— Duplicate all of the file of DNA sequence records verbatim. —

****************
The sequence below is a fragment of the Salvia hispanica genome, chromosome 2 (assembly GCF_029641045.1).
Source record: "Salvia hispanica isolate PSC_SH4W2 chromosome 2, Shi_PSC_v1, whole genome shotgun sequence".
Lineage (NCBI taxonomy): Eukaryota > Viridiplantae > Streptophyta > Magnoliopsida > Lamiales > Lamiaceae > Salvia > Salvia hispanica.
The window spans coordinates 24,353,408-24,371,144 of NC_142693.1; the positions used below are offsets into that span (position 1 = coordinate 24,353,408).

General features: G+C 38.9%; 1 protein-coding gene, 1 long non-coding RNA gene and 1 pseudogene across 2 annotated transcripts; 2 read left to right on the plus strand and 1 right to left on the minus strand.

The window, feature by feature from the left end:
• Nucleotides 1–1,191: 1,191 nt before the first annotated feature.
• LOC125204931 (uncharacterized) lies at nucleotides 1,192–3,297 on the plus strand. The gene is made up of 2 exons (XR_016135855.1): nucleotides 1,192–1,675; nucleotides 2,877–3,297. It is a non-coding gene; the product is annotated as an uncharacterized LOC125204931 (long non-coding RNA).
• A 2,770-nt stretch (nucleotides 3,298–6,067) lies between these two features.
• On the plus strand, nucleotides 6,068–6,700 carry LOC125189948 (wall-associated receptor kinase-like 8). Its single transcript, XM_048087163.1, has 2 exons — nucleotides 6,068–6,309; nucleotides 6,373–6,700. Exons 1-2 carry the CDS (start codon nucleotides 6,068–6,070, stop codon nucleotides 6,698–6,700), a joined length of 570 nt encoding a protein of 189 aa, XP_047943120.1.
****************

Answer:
The sequence below is a fragment of the Salvia hispanica genome, chromosome 2 (assembly GCF_029641045.1).
Source record: "Salvia hispanica isolate PSC_SH4W2 chromosome 2, Shi_PSC_v1, whole genome shotgun sequence".
Lineage (NCBI taxonomy): Eukaryota > Viridiplantae > Streptophyta > Magnoliopsida > Lamiales > Lamiaceae > Salvia > Salvia hispanica.
The window spans coordinates 24,353,408-24,371,144 of NC_142693.1; the positions used below are offsets into that span (position 1 = coordinate 24,353,408).

General features: G+C 38.9%; 1 protein-coding gene, 1 long non-coding RNA gene and 1 pseudogene across 2 annotated transcripts; 2 read left to right on the plus strand and 1 right to left on the minus strand.

The window, feature by feature from the left end:
• Nucleotides 1–1,191: 1,191 nt before the first annotated feature.
• LOC125204931 (uncharacterized) lies at nucleotides 1,192–3,297 on the plus strand. The gene is made up of 2 exons (XR_016135855.1): nucleotides 1,192–1,675; nucleotides 2,877–3,297. It is a non-coding gene; the product is annotated as an uncharacterized LOC125204931 (long non-coding RNA).
• A 2,770-nt stretch (nucleotides 3,298–6,067) lies between these two features.
• On the plus strand, nucleotides 6,068–6,700 carry LOC125189948 (wall-associated receptor kinase-like 8). Its single transcript, XM_048087163.1, has 2 exons — nucleotides 6,068–6,309; nucleotides 6,373–6,700. Exons 1-2 carry the CDS (start codon nucleotides 6,068–6,070, stop codon nucleotides 6,698–6,700), a joined length of 570 nt encoding a protein of 189 aa, XP_047943120.1.